And that the French dine on gratin de grenouille three times daily, Germans eat leberwurst wearing leather shorts and drinking beer, the Swiss play long alpenhorns and yodel all day, the Italians eat pizza and have sex with their sisters-in-law, Africans boil missionaries alive in big cauldrons, whilst the Japanese spend all day bowing to each other.

DPG
22-01-2005, 21:28
Where's Africa then??;)

Sparafucile
22-01-2005, 21:42
>> Where's Africa then?? <<

Take a right out of Southampton, bear left around the Spain gyratory (but keep in the outside lane to avoid being caught in the Portugal one-way system), and then keep straight, you can't miss it.

It's near the edge of the earth, on the main flat bit before the abyss and all-consuming demons.

DPG
22-01-2005, 22:24
HEHEHEHE!!!:D

Spain Gyratory - LOL!

koba65
22-01-2005, 22:31
Originally posted by pengwn9
No way Jose. If the humidity there is ever below 80%, it's a rare day indeed. You must have been driving through with the car windows rolled up and the AC on high.

Actually that is probably the best way to see Mississippi. 70 MPH on the interstate and you're outta there in a couple of hours.

When Trent Lott reads this you'll be in big trouble!!!

Bluebird
23-01-2005, 00:29
Originally posted by pengwn9
Mississippi is still very much the same Mississippi it has always been. Except that maybe more people have air conditioning now. Steamy, poor, racist, trailer trash, bug-ridden backwater hardy fit for human habitation.

Alabama is pretty depressing too. Gee, it's kind of a tossup for me, which is worse. You've never been there? Yeah, don't bother. Take H.L. Mencken's word for it. Some things you just don't need to experience for yourself. As good as that, eh?

Bluebird
23-01-2005, 00:40
Originally posted by Sparafucile
Thank goodness that Brits still remain in happy rectal-cranium ignorance of the existence of bijou locales like Turkmenistan, Belarus and "Myanmar". We wouldn't like to shake the heartfelt certainties of John Bull that Russians divide their time between queueing for bread and being chained-up in gulags.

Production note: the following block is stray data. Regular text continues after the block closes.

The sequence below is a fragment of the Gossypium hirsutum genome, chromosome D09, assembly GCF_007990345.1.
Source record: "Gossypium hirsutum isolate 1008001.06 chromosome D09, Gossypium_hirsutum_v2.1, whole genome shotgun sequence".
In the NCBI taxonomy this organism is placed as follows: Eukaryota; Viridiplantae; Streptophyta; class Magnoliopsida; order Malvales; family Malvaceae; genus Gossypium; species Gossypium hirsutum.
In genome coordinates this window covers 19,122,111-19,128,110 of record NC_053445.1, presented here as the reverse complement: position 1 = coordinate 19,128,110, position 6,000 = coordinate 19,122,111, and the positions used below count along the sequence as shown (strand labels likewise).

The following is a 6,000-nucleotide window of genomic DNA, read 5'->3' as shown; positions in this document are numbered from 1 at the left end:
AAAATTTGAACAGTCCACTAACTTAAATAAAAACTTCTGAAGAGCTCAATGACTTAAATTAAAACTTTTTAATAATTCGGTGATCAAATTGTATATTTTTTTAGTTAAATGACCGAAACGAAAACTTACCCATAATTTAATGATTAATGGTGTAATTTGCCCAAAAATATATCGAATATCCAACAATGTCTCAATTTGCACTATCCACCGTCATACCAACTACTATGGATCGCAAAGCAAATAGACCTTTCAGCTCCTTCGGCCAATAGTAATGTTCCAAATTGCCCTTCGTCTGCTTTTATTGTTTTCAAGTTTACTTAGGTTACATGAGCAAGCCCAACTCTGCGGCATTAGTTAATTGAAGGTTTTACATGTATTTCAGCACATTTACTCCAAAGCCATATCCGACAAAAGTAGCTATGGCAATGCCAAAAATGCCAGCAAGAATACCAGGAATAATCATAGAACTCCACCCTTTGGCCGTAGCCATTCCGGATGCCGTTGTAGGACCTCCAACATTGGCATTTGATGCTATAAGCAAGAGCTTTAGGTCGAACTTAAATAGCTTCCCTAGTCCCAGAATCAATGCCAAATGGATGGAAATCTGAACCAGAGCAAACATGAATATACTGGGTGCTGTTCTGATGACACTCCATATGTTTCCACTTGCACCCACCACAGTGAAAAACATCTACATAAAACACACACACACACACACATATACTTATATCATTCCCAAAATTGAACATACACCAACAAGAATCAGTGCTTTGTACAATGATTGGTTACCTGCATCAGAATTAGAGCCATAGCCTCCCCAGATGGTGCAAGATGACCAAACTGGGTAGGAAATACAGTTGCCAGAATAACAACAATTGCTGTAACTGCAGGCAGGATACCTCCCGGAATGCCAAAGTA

And that the French dine on gratin de grenouille three times daily, Germans eat leberwurst wearing leather shorts and drinking beer, the Swiss play long alpenhorns and yodel all day, the Italians eat pizza and have sex with their sisters-in-law, Africans boil missionaries alive in big cauldrons, whilst the Japanese spend all day bowing to each other. Not only do the Japanese spend all day bowing to each other, they sniff their way through biz meetings and presentations, cos blowing their noses (in public), is considered the height of rudness, and a somewhat vulgar body motion, in their culture.

Therefore, they have the annoying habit of annoying everyone by sniffing their way through meetings, rather than just blow their noses. I once stopped a meeting, by asking if they could kindly go outside and blow their noses.

I explained, that in our culture, it's rude to have to suffer constant sniffling, when others are talking; and as they were in the UK, could they please respect our culture; as we respect theirs...I got a lot of bowing and "Ooohhs and aahhhs, and eternal apologies...We got the contract too...

Bluebird
23-01-2005, 00:48
Originally posted by Sparafucile
Thank goodness that Brits still remain in happy rectal-cranium ignorance of the existence of bijou locales like Turkmenistan, Belarus and "Myanmar". We wouldn't like to shake the heartfelt certainties of John Bull that Russians divide their time between queueing for bread and being chained-up in gulags.

And that the French dine on gratin de grenouille three times daily, Germans eat leberwurst wearing leather shorts and drinking beer, the Swiss play long alpenhorns and yodel all day, the Italians eat pizza and have sex with their sisters-in-law, Africans boil missionaries alive in big cauldrons, whilst the Japanese spend all day bowing to each other.

Do I take it then, that you come from an elite, master, race, that doesn't remain in happy rectal-cranium ignorance existence of bijou locales like Turkmenistan, Belarus and "Myanmar?" Guess you must know Lukaschenko quite well then? :D

Sparafucile
23-01-2005, 01:28
>> you come from an elite, master, race <<

Well, to prove that the Brits haven't completely cornered the market in ludicrous cliches, I come from a country widely known in Russia for being permanently smothered in impenetrable pea-soupy fog, where people continuously leave without saying goodbye, where the national dish is "pudding", whose inhabitants are emotionally stunted automatons who frequent gentlemens' clubs wearing tweedy jackets with leather patches on the elbows (where they sink into leather deep-button sofas, drink tea at 5 o'clock and presumably eat some more pudding), and whose contribution to world culture is, apparently, the entire literary output of John Galsworthy and an author named "O Henry".